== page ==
Linda Downing

We need a reality check

Linda M. Downing

If the harsh realities of planet Earth have not taught us that "I Did It My Way" sounded good when Frank Sinatra sang it but ultimately doesn't work, then what will? Rather than waiting until the end of the year to evaluate ourselves, we might switch tactics and look outward instead. We need a reality check: Being masters of introspection only freezes us in place.

Denial may be introspection's twin. A recent survey told us that 1 in 200 American women claim to have become pregnant as virgins. More than 30 percent of those "virgins" had signed chastity pledges. Parents of that group were "more likely" to be squeamish about sex talk with their children. Clearly, the "virgins" and their parents need to face reality. The mental and emotional loss of innocence and delicateness, tough as they are, are not as harmful as the actual physical damage resulting from denial. Reality demands we arm our children with truth.

In today's world reality also calls for exact definition. When most people say "get real," they mean produce the factual and material. The State of Florida's Department of Management Services ruled that a holiday diorama proposed by the New York-based Satanic Temple "is grossly offensive," a term that leads to subjective interpretation. An angel tumbling into hell did not seem a good Christmas choice for the state Capitol, but the Satanic Temple is threatening to sue, saying "grossly offensive" works both ways.

In one of 2013's best opinion pieces, Christine M. Flowers of the Philadelphia Daily News quoted George Orwell: "If liberty means anything at all, it means the right to tell people

what they do not want to hear." Flowers, a lawyer, stated unequivocally that she believes

abortion is murder, "pure and simple," and that as long as no weapon stronger than the tongue is used, she and others retain the right to say it.

There was a not-so-long-ago time when Flowers' right to opinion would not be challenged. That time is over. Every opinion not lining up with popular culture evokes the ire of a populace, no matter how small their percentage in relation to the total population, making itself so vocal that the courts have become wishy-washy interpreters of non-existent laws that are apt to label any utterance as "hate speech."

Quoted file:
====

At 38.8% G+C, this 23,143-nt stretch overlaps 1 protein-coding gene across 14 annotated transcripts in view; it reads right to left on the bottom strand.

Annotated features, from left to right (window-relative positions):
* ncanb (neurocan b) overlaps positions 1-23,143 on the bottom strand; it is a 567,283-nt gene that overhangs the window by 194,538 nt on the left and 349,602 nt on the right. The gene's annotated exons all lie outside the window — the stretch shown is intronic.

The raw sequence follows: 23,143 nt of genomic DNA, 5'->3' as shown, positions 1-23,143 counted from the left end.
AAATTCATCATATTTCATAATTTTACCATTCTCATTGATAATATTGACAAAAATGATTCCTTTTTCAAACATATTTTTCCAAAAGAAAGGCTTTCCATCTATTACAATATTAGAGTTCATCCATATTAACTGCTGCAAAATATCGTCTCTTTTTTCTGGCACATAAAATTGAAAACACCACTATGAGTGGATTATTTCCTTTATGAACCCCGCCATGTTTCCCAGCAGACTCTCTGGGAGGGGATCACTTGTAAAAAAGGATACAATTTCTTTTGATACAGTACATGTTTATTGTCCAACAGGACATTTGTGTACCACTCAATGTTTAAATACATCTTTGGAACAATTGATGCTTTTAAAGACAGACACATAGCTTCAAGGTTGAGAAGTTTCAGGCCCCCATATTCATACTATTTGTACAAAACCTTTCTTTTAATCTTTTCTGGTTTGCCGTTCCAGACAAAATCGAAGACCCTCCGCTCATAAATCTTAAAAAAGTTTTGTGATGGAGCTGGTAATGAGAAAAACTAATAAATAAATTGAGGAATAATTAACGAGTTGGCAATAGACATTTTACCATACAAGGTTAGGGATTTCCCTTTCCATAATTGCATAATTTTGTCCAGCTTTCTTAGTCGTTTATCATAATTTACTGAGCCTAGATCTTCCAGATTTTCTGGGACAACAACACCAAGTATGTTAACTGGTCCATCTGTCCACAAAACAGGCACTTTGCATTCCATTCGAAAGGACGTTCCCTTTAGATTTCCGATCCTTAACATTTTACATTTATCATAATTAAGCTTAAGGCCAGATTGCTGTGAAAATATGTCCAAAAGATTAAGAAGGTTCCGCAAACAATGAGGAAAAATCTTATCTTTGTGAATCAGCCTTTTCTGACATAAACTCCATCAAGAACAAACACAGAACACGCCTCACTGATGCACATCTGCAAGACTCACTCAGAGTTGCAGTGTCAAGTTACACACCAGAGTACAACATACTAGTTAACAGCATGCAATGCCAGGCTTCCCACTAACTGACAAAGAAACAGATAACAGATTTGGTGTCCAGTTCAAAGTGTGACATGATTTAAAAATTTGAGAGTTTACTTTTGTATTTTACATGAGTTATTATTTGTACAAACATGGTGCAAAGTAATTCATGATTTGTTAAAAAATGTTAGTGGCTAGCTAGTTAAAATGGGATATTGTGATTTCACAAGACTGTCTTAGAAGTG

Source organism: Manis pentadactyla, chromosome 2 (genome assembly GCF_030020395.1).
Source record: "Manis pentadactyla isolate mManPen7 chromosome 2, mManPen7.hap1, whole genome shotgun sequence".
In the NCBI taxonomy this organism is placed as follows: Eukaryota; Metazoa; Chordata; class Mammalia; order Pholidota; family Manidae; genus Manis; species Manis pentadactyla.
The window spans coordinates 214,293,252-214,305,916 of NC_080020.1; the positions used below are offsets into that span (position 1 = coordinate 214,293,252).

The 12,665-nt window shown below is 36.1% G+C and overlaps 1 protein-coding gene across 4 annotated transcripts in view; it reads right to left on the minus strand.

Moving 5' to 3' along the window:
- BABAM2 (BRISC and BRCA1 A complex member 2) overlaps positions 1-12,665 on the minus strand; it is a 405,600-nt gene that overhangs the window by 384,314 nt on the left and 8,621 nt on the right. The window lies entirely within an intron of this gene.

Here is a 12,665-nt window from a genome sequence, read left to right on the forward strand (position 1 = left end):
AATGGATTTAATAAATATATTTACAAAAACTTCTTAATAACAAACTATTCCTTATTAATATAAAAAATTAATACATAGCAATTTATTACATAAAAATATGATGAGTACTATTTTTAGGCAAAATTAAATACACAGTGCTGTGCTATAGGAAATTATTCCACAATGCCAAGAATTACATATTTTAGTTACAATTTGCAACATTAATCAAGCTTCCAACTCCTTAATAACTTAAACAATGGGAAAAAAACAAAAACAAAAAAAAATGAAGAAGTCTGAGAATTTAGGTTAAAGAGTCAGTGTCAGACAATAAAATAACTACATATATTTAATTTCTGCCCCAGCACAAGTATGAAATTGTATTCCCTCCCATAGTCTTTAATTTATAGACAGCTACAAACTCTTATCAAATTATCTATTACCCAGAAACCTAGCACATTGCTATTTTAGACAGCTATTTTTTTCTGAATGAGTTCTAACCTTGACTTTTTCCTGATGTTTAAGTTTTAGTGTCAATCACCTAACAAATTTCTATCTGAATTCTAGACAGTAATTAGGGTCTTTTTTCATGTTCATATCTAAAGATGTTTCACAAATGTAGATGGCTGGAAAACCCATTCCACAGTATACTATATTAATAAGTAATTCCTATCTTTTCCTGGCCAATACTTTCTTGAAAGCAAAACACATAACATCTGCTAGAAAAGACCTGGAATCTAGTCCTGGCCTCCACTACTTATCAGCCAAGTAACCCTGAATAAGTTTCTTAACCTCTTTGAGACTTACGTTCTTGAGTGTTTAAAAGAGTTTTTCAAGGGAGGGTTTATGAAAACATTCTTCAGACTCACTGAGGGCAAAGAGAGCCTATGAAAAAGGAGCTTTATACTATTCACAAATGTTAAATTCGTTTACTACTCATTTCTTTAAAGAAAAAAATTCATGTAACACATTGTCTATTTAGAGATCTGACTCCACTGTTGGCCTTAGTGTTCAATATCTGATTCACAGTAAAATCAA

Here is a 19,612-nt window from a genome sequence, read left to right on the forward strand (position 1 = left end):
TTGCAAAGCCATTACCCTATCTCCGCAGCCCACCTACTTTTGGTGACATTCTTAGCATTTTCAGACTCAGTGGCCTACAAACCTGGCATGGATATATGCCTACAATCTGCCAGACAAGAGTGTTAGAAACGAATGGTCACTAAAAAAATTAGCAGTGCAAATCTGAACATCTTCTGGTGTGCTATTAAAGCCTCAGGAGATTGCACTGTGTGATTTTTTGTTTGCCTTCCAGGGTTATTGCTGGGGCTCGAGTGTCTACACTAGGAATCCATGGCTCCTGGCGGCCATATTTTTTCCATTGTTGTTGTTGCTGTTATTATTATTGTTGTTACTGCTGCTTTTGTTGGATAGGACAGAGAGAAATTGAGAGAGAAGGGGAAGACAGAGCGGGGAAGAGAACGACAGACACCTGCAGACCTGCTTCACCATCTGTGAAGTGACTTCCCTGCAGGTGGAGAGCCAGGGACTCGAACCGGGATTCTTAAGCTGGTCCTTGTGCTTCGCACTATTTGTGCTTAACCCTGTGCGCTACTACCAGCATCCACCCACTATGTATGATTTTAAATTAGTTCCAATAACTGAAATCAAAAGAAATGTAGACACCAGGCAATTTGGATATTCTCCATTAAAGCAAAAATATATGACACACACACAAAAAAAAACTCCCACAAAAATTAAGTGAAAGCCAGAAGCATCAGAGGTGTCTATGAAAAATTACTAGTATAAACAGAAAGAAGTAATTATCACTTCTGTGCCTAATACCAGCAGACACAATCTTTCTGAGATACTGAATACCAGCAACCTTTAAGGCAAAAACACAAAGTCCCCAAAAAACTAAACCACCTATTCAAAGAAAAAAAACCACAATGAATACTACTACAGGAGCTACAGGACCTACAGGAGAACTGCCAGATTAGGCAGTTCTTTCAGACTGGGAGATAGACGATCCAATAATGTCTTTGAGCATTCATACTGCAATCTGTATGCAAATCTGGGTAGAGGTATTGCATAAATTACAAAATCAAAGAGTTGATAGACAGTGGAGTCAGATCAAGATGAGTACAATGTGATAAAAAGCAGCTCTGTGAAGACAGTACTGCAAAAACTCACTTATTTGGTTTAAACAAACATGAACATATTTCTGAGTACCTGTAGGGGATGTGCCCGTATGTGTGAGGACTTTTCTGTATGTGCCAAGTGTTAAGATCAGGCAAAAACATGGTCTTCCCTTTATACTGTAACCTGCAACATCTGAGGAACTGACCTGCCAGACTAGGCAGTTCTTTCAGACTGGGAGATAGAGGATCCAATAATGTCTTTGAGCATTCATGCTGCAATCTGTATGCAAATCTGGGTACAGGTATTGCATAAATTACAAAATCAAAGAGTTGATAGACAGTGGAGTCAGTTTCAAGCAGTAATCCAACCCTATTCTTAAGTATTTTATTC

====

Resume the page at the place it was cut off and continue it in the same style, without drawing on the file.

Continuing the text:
Reality checks are not only about mental "virgin" births, "grossly offensive" hell's angels, or anger-producing gauntlets to free speech. Those are society's indicators of our overall condition. Facing them, rather than focusing solely on our own inward state, is actually a prescription for biblical wisdom: "Wisdom cries from without; she calls aloud in the street" (Proverbs 1:20). Only ostriches appear to ward off reality by burying their heads in the sand.

Actress Joanne Woodward said in a 1989 interview: "It's not death I fear, it's reality - which means for me that I will never accomplish or learn or be all that I wish I could be before the final curtain.Having it all is just not possible."

We are all looking for all, but introspection is not taking us there. Remaining cocooned is only possible for a season, and then we either emerge or die. If we want ourselves and our nation to end 2014 better than we ended 2013, we must do the reality checks now.

Finding truth requires the right starting point. That is the quest of this column. If we seek simple truth, we can find it together-side-by-side.

Linda M. Downing is a freelance writer. Contact her at